Researching Scots-Irish Ancestors – William J. Roulston

24.99

The book should be of interest to academic historians, students of Ulster history, those generally interested in the history of Ulster, those involved professionally in the heritage sector and those pursuing family and local history research.

Description

 

When the first edition of this book appeared in 2005 it was quickly recognised as an essen-tial work of reference for family historians researching Ulster ancestors in the seventeenth and eighteenth centuries. At more than twice the size of the original, this new edition is a massively expanded version of the first volume. It opens up many avenues for research, drawing attention to the riches of archives inside and outside of the island of Ireland, demonstrating the benefit of often undervalued, rare, even quite unconventional, yet accessible sources which can help document your ancestors back to the 1600s.

The new edition includes additional information on church records and landed estate papers, as well as new chapters looking at records relating to law and order, emigration, business and occupations, diaries and journals, and clubs and societies. The extensive appendices to the book include a summary breakdown of the sources available from this period for every parish in the historic nine counties of Ulster (including a listing of surviv-ing pre-1800 church records), and a detailed description of around 350 landed estate collections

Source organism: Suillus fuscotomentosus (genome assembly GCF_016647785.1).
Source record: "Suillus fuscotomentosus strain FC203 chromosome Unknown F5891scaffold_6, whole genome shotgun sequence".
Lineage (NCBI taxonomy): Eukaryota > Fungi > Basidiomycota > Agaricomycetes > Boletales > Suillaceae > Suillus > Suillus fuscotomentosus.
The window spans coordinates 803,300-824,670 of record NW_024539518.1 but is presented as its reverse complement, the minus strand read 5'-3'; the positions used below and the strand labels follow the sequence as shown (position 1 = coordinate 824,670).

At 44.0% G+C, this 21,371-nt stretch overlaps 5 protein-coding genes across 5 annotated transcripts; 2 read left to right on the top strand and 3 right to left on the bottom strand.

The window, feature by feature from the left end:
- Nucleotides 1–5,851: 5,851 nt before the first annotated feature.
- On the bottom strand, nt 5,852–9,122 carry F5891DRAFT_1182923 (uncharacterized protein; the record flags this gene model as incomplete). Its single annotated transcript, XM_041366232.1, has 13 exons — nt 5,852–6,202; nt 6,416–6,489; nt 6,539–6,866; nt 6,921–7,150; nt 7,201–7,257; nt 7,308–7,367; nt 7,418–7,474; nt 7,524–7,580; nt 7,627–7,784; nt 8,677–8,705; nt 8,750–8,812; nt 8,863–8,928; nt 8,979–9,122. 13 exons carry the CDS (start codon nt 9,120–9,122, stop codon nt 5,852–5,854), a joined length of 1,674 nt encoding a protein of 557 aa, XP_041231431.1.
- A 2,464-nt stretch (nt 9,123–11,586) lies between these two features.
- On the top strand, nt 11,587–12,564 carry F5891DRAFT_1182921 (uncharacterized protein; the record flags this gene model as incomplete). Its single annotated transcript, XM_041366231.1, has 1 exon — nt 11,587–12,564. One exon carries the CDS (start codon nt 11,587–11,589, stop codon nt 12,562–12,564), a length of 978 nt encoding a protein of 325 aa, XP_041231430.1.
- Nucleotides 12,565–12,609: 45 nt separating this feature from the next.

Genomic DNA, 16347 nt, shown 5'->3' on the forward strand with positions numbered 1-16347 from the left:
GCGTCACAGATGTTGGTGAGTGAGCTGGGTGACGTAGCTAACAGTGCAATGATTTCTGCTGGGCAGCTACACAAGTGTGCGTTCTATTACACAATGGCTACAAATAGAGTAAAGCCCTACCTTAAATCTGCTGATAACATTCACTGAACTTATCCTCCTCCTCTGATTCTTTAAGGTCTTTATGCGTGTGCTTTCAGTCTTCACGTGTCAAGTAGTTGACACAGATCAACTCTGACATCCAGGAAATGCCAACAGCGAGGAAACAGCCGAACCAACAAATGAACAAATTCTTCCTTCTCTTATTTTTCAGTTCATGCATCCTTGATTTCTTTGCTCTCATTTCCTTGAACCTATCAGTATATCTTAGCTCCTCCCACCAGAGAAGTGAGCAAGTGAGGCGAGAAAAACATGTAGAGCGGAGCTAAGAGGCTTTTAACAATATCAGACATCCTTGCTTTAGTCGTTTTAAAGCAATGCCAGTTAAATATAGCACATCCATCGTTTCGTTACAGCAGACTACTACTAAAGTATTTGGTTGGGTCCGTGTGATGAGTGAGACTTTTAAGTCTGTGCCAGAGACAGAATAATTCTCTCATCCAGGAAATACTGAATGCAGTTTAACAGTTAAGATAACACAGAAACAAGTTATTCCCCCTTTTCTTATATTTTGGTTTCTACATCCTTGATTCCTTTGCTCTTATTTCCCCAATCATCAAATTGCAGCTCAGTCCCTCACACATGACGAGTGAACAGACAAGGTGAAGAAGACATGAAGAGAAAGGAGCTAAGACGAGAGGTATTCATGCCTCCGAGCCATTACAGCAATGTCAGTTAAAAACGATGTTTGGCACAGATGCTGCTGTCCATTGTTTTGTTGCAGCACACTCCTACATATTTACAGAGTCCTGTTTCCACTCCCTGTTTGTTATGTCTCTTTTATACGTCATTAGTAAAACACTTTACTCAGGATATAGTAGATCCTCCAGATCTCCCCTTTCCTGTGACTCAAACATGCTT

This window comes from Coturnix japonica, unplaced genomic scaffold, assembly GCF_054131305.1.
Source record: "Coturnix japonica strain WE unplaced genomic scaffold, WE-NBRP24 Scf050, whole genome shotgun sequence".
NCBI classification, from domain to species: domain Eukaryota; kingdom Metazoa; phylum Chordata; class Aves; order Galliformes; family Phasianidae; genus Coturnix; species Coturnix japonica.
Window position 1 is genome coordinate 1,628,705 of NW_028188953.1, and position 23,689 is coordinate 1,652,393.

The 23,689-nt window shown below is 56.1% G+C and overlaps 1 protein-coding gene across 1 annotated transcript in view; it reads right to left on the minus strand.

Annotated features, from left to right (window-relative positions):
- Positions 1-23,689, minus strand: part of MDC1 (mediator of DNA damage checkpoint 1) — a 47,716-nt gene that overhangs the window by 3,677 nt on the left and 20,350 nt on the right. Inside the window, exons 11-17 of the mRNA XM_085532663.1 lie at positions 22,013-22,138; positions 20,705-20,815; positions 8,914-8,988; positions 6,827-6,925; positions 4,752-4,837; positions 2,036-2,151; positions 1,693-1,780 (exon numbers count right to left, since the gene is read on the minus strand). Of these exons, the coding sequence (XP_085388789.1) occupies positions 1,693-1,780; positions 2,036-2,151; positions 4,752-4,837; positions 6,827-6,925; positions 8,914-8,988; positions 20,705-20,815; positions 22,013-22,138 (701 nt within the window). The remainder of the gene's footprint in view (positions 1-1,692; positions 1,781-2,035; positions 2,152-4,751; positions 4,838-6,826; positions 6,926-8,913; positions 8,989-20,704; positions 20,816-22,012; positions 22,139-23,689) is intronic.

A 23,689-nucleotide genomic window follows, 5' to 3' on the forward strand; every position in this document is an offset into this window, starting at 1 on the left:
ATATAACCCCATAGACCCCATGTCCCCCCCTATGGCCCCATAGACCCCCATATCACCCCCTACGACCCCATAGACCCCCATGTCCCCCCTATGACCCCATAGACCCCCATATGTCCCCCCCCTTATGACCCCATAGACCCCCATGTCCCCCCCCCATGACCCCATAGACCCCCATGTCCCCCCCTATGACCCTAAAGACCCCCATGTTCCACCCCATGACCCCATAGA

Whether your ancestors are of English, Scottish or Gaelic Irish background, whether their religious affiliation was Episcopalian, Methodist, Presbyterian, Catholic or other, whether they were farmers, merchants or labourers, this volume will be of enormous value to anyone wishing to find out more about their Ulster roots.

Dr William Roulston has been the Research Director of the Ulster Historical Foundation since 2006. A native of Bready, County Tyrone, he holds a PhD in Archaeology from Queen’s University Belfast. He is the author of several books looking at different aspects of the history of Ulster. His own ancestry is a mixture of English, Irish, Scottish and Welsh.